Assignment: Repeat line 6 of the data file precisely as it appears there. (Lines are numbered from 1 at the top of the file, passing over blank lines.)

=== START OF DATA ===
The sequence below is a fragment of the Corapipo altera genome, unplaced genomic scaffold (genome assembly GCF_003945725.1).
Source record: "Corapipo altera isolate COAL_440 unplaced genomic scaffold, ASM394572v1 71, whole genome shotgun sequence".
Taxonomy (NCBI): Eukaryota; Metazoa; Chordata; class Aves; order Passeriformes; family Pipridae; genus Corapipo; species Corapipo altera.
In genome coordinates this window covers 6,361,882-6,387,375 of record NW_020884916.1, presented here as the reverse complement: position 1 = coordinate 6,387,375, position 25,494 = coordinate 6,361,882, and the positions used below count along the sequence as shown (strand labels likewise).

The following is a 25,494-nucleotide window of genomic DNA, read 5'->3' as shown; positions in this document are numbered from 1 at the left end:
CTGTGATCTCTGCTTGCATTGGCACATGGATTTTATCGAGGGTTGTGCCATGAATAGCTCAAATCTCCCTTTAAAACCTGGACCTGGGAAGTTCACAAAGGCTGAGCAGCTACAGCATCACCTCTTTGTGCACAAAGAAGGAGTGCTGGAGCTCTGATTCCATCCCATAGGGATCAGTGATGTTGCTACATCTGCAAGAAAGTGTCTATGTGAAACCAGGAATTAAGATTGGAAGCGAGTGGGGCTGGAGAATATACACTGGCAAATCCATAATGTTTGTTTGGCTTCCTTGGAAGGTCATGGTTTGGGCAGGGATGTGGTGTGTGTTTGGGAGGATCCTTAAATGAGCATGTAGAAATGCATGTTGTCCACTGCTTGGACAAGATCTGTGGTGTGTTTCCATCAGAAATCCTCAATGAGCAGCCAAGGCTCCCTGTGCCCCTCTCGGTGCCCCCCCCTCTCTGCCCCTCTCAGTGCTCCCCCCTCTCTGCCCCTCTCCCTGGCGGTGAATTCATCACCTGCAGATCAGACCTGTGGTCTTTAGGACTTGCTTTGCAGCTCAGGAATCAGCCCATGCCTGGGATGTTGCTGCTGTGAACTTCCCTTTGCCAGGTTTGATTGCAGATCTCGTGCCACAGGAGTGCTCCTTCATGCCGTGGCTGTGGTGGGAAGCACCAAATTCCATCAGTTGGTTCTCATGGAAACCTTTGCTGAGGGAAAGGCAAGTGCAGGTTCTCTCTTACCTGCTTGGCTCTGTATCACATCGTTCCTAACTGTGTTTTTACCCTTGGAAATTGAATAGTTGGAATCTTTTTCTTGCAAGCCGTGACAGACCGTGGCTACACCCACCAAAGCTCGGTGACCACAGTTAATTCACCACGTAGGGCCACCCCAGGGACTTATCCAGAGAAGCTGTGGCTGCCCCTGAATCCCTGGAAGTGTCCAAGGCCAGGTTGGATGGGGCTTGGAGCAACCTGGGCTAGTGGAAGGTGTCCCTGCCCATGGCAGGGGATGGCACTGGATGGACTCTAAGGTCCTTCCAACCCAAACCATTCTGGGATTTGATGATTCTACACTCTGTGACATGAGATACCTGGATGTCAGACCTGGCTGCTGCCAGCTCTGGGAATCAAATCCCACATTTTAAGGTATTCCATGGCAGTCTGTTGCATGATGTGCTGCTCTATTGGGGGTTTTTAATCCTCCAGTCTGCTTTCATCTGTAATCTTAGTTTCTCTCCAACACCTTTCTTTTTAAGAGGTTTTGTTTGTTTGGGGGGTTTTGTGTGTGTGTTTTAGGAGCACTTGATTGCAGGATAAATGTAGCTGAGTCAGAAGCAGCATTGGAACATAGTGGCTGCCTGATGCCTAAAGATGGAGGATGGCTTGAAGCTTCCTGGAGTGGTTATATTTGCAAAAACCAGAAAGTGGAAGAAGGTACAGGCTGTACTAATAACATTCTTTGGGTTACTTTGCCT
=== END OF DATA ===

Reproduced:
CTGTGATCTCTGCTTGCATTGGCACATGGATTTTATCGAGGGTTGTGCCATGAATAGCTCAAATCTCCCTTTAAAACCTGGACCTGGGAAGTTCACAAAGGCTGAGCAGCTACAGCATCACCTCTTTGTGCACAAAGAAGGAGTGCTGGAGCTCTGATTCCATCCCATAGGGATCAGTGATGTTGCTACATCTGCAAGAAAGTGTCTATGTGAAACCAGGAATTAAGATTGGAAGCGAGTGGGGCTGGAGAATATACACTGGCAAATCCATAATGTTTGTTTGGCTTCCTTGGAAGGTCATGGTTTGGGCAGGGATGTGGTGTGTGTTTGGGAGGATCCTTAAATGAGCATGTAGAAATGCATGTTGTCCACTGCTTGGACAAGATCTGTGGTGTGTTTCCATCAGAAATCCTCAATGAGCAGCCAAGGCTCCCTGTGCCCCTCTCGGTGCCCCCCCCTCTCTGCCCCTCTCAGTGCTCCCCCCTCTCTGCCCCTCTCCCTGGCGGTGAATTCATCACCTGCAGATCAGACCTGTGGTCTTTAGGACTTGCTTTGCAGCTCAGGAATCAGCCCATGCCTGGGATGTTGCTGCTGTGAACTTCCCTTTGCCAGGTTTGATTGCAGATCTCGTGCCACAGGAGTGCTCCTTCATGCCGTGGCTGTGGTGGGAAGCACCAAATTCCATCAGTTGGTTCTCATGGAAACCTTTGCTGAGGGAAAGGCAAGTGCAGGTTCTCTCTTACCTGCTTGGCTCTGTATCACATCGTTCCTAACTGTGTTTTTACCCTTGGAAATTGAATAGTTGGAATCTTTTTCTTGCAAGCCGTGACAGACCGTGGCTACACCCACCAAAGCTCGGTGACCACAGTTAATTCACCACGTAGGGCCACCCCAGGGACTTATCCAGAGAAGCTGTGGCTGCCCCTGAATCCCTGGAAGTGTCCAAGGCCAGGTTGGATGGGGCTTGGAGCAACCTGGGCTAGTGGAAGGTGTCCCTGCCCATGGCAGGGGATGGCACTGGATGGACTCTAAGGTCCTTCCAACCCAAACCATTCTGGGATTTGATGATTCTACACTCTGTGACATGAGATACCTGGATGTCAGACCTGGCTGCTGCCAGCTCTGGGAATCAAATCCCACATTTTAAGGTATTCCATGGCAGTCTGTTGCATGATGTGCTGCTCTATTGGGGGTTTTTAATCCTCCAGTCTGCTTTCATCTGTAATCTTAGTTTCTCTCCAACACCTTTCTTTTTAAGAGGTTTTGTTTGTTTGGGGGGTTTTGTGTGTGTGTTTTAGGAGCACTTGATTGCAGGATAAATGTAGCTGAGTCAGAAGCAGCATTGGAACATAGTGGCTGCCTGATGCCTAAAGATGGAGGATGGCTTGAAGCTTCCTGGAGTGGTTATATTTGCAAAAACCAGAAAGTGGAAGAAGGTACAGGCTGTACTAATAACATTCTTTGGGTTACTTTGCCT